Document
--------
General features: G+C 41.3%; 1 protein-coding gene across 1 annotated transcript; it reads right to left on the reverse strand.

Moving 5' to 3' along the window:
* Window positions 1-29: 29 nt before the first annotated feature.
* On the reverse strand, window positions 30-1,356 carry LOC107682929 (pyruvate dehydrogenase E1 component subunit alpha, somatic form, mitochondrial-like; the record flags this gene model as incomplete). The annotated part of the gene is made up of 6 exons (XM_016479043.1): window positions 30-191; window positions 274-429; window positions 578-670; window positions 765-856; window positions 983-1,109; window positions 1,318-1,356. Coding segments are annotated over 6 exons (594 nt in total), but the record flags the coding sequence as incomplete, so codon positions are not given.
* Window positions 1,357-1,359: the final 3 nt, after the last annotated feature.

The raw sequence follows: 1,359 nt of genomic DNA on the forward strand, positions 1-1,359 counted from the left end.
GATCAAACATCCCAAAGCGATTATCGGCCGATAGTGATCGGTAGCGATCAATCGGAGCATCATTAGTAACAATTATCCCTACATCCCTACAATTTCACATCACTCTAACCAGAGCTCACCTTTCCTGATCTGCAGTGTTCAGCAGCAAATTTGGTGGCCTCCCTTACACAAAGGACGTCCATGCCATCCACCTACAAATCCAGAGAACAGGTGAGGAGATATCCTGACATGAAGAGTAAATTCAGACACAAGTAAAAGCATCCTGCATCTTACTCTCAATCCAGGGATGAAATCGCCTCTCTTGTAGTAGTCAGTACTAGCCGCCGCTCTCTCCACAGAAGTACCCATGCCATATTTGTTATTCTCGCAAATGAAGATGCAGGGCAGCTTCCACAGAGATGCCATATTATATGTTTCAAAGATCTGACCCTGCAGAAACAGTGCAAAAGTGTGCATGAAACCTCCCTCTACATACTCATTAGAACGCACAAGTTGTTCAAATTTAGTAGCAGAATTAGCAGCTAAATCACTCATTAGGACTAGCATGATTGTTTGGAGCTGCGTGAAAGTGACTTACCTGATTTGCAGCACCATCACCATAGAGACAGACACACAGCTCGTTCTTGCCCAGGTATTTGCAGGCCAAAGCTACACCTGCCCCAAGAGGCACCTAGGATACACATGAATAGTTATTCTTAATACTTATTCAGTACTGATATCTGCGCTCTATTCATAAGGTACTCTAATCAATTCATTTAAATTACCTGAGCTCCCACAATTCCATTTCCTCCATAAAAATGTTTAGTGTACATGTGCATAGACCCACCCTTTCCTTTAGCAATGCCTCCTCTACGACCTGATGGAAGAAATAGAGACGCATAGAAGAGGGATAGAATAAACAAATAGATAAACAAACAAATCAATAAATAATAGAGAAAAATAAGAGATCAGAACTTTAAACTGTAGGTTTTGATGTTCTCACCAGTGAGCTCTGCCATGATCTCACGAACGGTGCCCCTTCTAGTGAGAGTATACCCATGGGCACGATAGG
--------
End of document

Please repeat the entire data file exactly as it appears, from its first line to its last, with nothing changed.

General features: G+C 41.3%; 1 protein-coding gene across 1 annotated transcript; it reads right to left on the reverse strand.

Moving 5' to 3' along the window:
* Window positions 1-29: 29 nt before the first annotated feature.
* On the reverse strand, window positions 30-1,356 carry LOC107682929 (pyruvate dehydrogenase E1 component subunit alpha, somatic form, mitochondrial-like; the record flags this gene model as incomplete). The annotated part of the gene is made up of 6 exons (XM_016479043.1): window positions 30-191; window positions 274-429; window positions 578-670; window positions 765-856; window positions 983-1,109; window positions 1,318-1,356. Coding segments are annotated over 6 exons (594 nt in total), but the record flags the coding sequence as incomplete, so codon positions are not given.
* Window positions 1,357-1,359: the final 3 nt, after the last annotated feature.

The raw sequence follows: 1,359 nt of genomic DNA on the forward strand, positions 1-1,359 counted from the left end.
GATCAAACATCCCAAAGCGATTATCGGCCGATAGTGATCGGTAGCGATCAATCGGAGCATCATTAGTAACAATTATCCCTACATCCCTACAATTTCACATCACTCTAACCAGAGCTCACCTTTCCTGATCTGCAGTGTTCAGCAGCAAATTTGGTGGCCTCCCTTACACAAAGGACGTCCATGCCATCCACCTACAAATCCAGAGAACAGGTGAGGAGATATCCTGACATGAAGAGTAAATTCAGACACAAGTAAAAGCATCCTGCATCTTACTCTCAATCCAGGGATGAAATCGCCTCTCTTGTAGTAGTCAGTACTAGCCGCCGCTCTCTCCACAGAAGTACCCATGCCATATTTGTTATTCTCGCAAATGAAGATGCAGGGCAGCTTCCACAGAGATGCCATATTATATGTTTCAAAGATCTGACCCTGCAGAAACAGTGCAAAAGTGTGCATGAAACCTCCCTCTACATACTCATTAGAACGCACAAGTTGTTCAAATTTAGTAGCAGAATTAGCAGCTAAATCACTCATTAGGACTAGCATGATTGTTTGGAGCTGCGTGAAAGTGACTTACCTGATTTGCAGCACCATCACCATAGAGACAGACACACAGCTCGTTCTTGCCCAGGTATTTGCAGGCCAAAGCTACACCTGCCCCAAGAGGCACCTAGGATACACATGAATAGTTATTCTTAATACTTATTCAGTACTGATATCTGCGCTCTATTCATAAGGTACTCTAATCAATTCATTTAAATTACCTGAGCTCCCACAATTCCATTTCCTCCATAAAAATGTTTAGTGTACATGTGCATAGACCCACCCTTTCCTTTAGCAATGCCTCCTCTACGACCTGATGGAAGAAATAGAGACGCATAGAAGAGGGATAGAATAAACAAATAGATAAACAAACAAATCAATAAATAATAGAGAAAAATAAGAGATCAGAACTTTAAACTGTAGGTTTTGATGTTCTCACCAGTGAGCTCTGCCATGATCTCACGAACGGTGCCCCTTCTAGTGAGAGTATACCCATGGGCACGATAGG